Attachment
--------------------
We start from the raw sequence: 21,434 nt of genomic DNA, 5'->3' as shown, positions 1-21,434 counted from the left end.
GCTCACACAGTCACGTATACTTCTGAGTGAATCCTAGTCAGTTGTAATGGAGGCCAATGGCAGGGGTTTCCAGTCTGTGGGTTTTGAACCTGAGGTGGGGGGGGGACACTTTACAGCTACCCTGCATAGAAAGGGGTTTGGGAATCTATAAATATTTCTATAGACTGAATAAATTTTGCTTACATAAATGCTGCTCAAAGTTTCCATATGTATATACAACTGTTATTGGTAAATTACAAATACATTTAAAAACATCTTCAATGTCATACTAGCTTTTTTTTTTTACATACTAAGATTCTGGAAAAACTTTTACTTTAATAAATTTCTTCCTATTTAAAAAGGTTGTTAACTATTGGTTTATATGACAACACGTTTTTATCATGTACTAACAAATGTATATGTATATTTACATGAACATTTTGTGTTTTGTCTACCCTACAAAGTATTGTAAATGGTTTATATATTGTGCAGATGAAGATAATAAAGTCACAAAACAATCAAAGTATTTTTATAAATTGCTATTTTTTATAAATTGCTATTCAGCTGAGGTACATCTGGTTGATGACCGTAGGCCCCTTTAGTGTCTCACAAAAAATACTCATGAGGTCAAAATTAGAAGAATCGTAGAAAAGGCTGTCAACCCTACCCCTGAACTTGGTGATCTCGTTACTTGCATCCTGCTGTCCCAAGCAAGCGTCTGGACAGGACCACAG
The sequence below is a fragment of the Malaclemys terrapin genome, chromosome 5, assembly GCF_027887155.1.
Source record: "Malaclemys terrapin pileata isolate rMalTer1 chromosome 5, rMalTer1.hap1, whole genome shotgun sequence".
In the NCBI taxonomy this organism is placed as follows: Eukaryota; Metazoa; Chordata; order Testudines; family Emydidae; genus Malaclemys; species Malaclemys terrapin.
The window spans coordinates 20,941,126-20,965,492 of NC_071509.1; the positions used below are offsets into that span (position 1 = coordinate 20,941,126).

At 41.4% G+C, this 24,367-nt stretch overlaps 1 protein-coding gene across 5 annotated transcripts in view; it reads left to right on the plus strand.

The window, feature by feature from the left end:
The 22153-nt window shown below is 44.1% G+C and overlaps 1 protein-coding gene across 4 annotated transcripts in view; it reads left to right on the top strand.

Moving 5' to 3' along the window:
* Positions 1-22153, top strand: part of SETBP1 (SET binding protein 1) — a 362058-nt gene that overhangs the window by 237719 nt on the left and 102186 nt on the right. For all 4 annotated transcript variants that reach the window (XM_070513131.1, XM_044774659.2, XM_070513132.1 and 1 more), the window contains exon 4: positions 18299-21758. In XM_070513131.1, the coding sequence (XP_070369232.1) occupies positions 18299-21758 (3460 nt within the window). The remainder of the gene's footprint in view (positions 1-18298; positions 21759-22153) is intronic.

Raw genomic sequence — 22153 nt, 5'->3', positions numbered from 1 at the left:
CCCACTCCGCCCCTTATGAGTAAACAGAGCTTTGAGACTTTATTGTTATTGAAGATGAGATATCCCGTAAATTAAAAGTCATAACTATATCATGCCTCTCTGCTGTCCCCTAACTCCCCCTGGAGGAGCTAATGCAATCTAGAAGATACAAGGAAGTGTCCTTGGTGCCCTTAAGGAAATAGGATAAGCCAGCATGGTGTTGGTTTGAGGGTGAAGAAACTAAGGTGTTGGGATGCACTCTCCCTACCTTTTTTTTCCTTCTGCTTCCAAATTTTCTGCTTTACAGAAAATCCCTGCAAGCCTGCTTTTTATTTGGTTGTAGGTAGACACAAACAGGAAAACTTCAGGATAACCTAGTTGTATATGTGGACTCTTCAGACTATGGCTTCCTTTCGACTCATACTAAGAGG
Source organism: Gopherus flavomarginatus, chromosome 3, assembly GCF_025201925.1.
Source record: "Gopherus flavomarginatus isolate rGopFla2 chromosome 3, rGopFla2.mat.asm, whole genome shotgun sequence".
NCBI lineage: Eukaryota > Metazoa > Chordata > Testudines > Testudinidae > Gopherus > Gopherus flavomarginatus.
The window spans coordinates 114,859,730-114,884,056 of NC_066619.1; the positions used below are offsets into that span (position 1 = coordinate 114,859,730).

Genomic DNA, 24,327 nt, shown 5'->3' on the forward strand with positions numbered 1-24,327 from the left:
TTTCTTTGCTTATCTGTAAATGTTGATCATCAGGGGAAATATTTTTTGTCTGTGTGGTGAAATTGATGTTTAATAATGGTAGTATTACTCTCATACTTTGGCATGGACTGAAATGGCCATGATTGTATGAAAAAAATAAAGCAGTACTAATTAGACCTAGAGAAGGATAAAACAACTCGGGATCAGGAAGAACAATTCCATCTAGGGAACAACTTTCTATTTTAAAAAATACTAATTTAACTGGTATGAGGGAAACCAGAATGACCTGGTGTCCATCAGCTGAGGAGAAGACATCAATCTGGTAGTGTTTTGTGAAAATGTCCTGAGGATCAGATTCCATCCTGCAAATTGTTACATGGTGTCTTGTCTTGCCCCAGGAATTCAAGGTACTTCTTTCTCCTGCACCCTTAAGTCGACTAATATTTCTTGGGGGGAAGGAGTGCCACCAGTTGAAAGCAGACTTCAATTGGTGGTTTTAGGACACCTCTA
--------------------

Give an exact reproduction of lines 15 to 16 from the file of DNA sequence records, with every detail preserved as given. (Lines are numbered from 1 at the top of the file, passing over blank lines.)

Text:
Source record: "Gopherus flavomarginatus isolate rGopFla2 chromosome 3, rGopFla2.mat.asm, whole genome shotgun sequence".
NCBI lineage: Eukaryota > Metazoa > Chordata > Testudines > Testudinidae > Gopherus > Gopherus flavomarginatus.